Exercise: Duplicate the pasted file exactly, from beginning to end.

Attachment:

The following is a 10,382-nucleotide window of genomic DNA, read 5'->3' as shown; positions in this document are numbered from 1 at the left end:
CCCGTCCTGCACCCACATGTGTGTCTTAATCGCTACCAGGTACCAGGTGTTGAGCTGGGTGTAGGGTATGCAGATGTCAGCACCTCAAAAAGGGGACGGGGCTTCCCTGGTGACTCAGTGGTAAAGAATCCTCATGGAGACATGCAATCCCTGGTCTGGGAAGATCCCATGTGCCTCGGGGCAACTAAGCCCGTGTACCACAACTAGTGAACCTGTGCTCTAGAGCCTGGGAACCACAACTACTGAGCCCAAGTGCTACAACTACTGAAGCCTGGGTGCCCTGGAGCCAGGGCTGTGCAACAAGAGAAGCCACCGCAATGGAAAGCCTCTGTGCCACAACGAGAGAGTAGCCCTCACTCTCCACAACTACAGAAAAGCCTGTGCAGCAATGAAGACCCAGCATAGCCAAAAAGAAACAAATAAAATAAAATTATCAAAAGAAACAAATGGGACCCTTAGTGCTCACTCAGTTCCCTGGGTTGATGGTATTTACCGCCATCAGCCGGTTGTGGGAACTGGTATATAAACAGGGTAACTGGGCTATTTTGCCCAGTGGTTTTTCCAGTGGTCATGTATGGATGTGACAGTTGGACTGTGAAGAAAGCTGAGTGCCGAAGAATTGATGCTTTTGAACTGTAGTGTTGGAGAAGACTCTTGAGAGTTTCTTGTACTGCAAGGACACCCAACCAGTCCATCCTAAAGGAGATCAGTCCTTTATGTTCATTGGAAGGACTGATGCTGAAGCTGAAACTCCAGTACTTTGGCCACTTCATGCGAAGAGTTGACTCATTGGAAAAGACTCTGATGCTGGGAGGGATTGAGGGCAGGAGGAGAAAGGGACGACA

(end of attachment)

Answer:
The following is a 10,382-nucleotide window of genomic DNA, read 5'->3' as shown; positions in this document are numbered from 1 at the left end:
CCCGTCCTGCACCCACATGTGTGTCTTAATCGCTACCAGGTACCAGGTGTTGAGCTGGGTGTAGGGTATGCAGATGTCAGCACCTCAAAAAGGGGACGGGGCTTCCCTGGTGACTCAGTGGTAAAGAATCCTCATGGAGACATGCAATCCCTGGTCTGGGAAGATCCCATGTGCCTCGGGGCAACTAAGCCCGTGTACCACAACTAGTGAACCTGTGCTCTAGAGCCTGGGAACCACAACTACTGAGCCCAAGTGCTACAACTACTGAAGCCTGGGTGCCCTGGAGCCAGGGCTGTGCAACAAGAGAAGCCACCGCAATGGAAAGCCTCTGTGCCACAACGAGAGAGTAGCCCTCACTCTCCACAACTACAGAAAAGCCTGTGCAGCAATGAAGACCCAGCATAGCCAAAAAGAAACAAATAAAATAAAATTATCAAAAGAAACAAATGGGACCCTTAGTGCTCACTCAGTTCCCTGGGTTGATGGTATTTACCGCCATCAGCCGGTTGTGGGAACTGGTATATAAACAGGGTAACTGGGCTATTTTGCCCAGTGGTTTTTCCAGTGGTCATGTATGGATGTGACAGTTGGACTGTGAAGAAAGCTGAGTGCCGAAGAATTGATGCTTTTGAACTGTAGTGTTGGAGAAGACTCTTGAGAGTTTCTTGTACTGCAAGGACACCCAACCAGTCCATCCTAAAGGAGATCAGTCCTTTATGTTCATTGGAAGGACTGATGCTGAAGCTGAAACTCCAGTACTTTGGCCACTTCATGCGAAGAGTTGACTCATTGGAAAAGACTCTGATGCTGGGAGGGATTGAGGGCAGGAGGAGAAAGGGACGACA